An increasing number of Hispanics are finding it harder to afford healthcare. The percentage of those without health insurance is up slightly over a year ago, but a majority still have a favorable view of the Affordable Care Act (ACA). For the first time more women are insured than men, according to a new survey by the Florida Atlantic University Business and Economics Polling Initiative. “The increased healthcare costs compared to last year is probably making it harder for Hispanics to afford health insurance,” says Monica Escaleras, director of the Initiative.

More than 43% of respondents in the April poll say it is harder to afford healthcare, up almost 6% from a similar survey in March 2015. Only 13.7% say it’s easier, down more than 9% from last year. The number of uninsured increased 5%, from 7.8% in March 2015 to 12.8% last month. However, Hispanics have still benefited since the enactment of the ACA, resulting in 4 million adults gaining coverage, according to the Department of Health & Human Services’ March 2016 report. Hispanic women are increasing their access to health insurance through the ACA with 52% saying they have government healthcare coverage compared to only 23.3% of men.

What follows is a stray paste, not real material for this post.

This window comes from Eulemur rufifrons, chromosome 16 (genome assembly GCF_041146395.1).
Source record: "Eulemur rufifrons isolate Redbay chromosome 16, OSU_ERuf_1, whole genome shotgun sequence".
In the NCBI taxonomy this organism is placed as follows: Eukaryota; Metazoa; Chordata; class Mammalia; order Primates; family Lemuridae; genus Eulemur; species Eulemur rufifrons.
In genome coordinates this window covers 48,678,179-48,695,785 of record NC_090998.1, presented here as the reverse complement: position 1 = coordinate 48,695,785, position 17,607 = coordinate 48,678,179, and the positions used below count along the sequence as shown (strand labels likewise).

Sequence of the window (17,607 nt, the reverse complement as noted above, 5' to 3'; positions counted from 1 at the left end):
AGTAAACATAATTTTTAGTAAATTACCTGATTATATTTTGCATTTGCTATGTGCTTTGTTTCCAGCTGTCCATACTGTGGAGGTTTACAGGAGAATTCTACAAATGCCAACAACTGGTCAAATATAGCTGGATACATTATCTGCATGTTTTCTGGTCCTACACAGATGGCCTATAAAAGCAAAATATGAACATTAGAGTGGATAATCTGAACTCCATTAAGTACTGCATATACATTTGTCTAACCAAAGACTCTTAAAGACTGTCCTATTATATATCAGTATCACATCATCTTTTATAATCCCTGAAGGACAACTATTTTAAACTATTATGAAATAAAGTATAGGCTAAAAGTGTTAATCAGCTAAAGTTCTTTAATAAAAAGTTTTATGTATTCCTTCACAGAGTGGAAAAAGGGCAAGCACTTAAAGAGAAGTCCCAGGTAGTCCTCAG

According to an analysis by McKinsey & Company, premiums for the lowest-cost ACA plans are expected to increase 10% to 13% in 2016. More than half of the government-sponsored nonprofit insurance co-ops have failed, leaving more than 750,000 families and individuals scrambling for new health insurance. Fifty-one percent of Hispanics gave Obamacare a favorable rating, compared to 35% unfavorable.

Last Updated 11/18/2020